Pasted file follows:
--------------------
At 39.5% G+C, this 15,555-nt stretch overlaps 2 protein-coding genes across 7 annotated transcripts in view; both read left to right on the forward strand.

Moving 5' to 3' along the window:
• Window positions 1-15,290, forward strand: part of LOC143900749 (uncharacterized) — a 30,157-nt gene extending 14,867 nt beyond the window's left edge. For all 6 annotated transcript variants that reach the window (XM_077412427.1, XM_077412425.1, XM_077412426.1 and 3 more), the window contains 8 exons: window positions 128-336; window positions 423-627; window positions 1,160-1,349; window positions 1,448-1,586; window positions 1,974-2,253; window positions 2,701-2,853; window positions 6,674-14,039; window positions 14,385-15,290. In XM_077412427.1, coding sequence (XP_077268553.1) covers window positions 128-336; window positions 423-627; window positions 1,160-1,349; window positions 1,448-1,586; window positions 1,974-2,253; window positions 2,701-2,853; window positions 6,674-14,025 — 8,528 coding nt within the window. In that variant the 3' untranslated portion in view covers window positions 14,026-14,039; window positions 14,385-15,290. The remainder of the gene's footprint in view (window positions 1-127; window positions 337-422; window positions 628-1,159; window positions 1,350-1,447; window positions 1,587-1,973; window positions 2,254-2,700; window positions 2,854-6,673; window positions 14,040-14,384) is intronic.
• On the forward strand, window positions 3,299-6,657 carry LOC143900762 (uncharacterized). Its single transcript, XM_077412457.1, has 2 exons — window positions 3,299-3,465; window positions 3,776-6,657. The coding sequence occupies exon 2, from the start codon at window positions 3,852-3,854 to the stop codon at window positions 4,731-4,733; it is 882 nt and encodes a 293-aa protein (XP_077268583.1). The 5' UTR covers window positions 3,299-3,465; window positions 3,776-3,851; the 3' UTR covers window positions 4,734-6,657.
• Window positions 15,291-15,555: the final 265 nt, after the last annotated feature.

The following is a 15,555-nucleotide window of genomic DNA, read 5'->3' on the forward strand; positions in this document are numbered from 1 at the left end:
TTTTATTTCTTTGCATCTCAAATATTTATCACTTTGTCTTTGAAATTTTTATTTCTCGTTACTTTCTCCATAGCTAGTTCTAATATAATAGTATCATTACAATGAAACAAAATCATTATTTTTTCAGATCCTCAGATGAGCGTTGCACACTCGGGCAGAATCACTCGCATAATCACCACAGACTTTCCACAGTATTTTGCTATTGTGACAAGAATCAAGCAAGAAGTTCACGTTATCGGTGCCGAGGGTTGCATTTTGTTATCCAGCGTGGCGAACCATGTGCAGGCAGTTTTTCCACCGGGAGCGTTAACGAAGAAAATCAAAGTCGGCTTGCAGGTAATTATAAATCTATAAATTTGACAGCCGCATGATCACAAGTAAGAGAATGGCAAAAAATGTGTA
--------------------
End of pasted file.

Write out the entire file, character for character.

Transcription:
At 39.5% G+C, this 15,555-nt stretch overlaps 2 protein-coding genes across 7 annotated transcripts in view; both read left to right on the forward strand.

Moving 5' to 3' along the window:
• Window positions 1-15,290, forward strand: part of LOC143900749 (uncharacterized) — a 30,157-nt gene extending 14,867 nt beyond the window's left edge. For all 6 annotated transcript variants that reach the window (XM_077412427.1, XM_077412425.1, XM_077412426.1 and 3 more), the window contains 8 exons: window positions 128-336; window positions 423-627; window positions 1,160-1,349; window positions 1,448-1,586; window positions 1,974-2,253; window positions 2,701-2,853; window positions 6,674-14,039; window positions 14,385-15,290. In XM_077412427.1, coding sequence (XP_077268553.1) covers window positions 128-336; window positions 423-627; window positions 1,160-1,349; window positions 1,448-1,586; window positions 1,974-2,253; window positions 2,701-2,853; window positions 6,674-14,025 — 8,528 coding nt within the window. In that variant the 3' untranslated portion in view covers window positions 14,026-14,039; window positions 14,385-15,290. The remainder of the gene's footprint in view (window positions 1-127; window positions 337-422; window positions 628-1,159; window positions 1,350-1,447; window positions 1,587-1,973; window positions 2,254-2,700; window positions 2,854-6,673; window positions 14,040-14,384) is intronic.
• On the forward strand, window positions 3,299-6,657 carry LOC143900762 (uncharacterized). Its single transcript, XM_077412457.1, has 2 exons — window positions 3,299-3,465; window positions 3,776-6,657. The coding sequence occupies exon 2, from the start codon at window positions 3,852-3,854 to the stop codon at window positions 4,731-4,733; it is 882 nt and encodes a 293-aa protein (XP_077268583.1). The 5' UTR covers window positions 3,299-3,465; window positions 3,776-3,851; the 3' UTR covers window positions 4,734-6,657.
• Window positions 15,291-15,555: the final 265 nt, after the last annotated feature.

The following is a 15,555-nucleotide window of genomic DNA, read 5'->3' on the forward strand; positions in this document are numbered from 1 at the left end:
TTTTATTTCTTTGCATCTCAAATATTTATCACTTTGTCTTTGAAATTTTTATTTCTCGTTACTTTCTCCATAGCTAGTTCTAATATAATAGTATCATTACAATGAAACAAAATCATTATTTTTTCAGATCCTCAGATGAGCGTTGCACACTCGGGCAGAATCACTCGCATAATCACCACAGACTTTCCACAGTATTTTGCTATTGTGACAAGAATCAAGCAAGAAGTTCACGTTATCGGTGCCGAGGGTTGCATTTTGTTATCCAGCGTGGCGAACCATGTGCAGGCAGTTTTTCCACCGGGAGCGTTAACGAAGAAAATCAAAGTCGGCTTGCAGGTAATTATAAATCTATAAATTTGACAGCCGCATGATCACAAGTAAGAGAATGGCAAAAAATGTGTA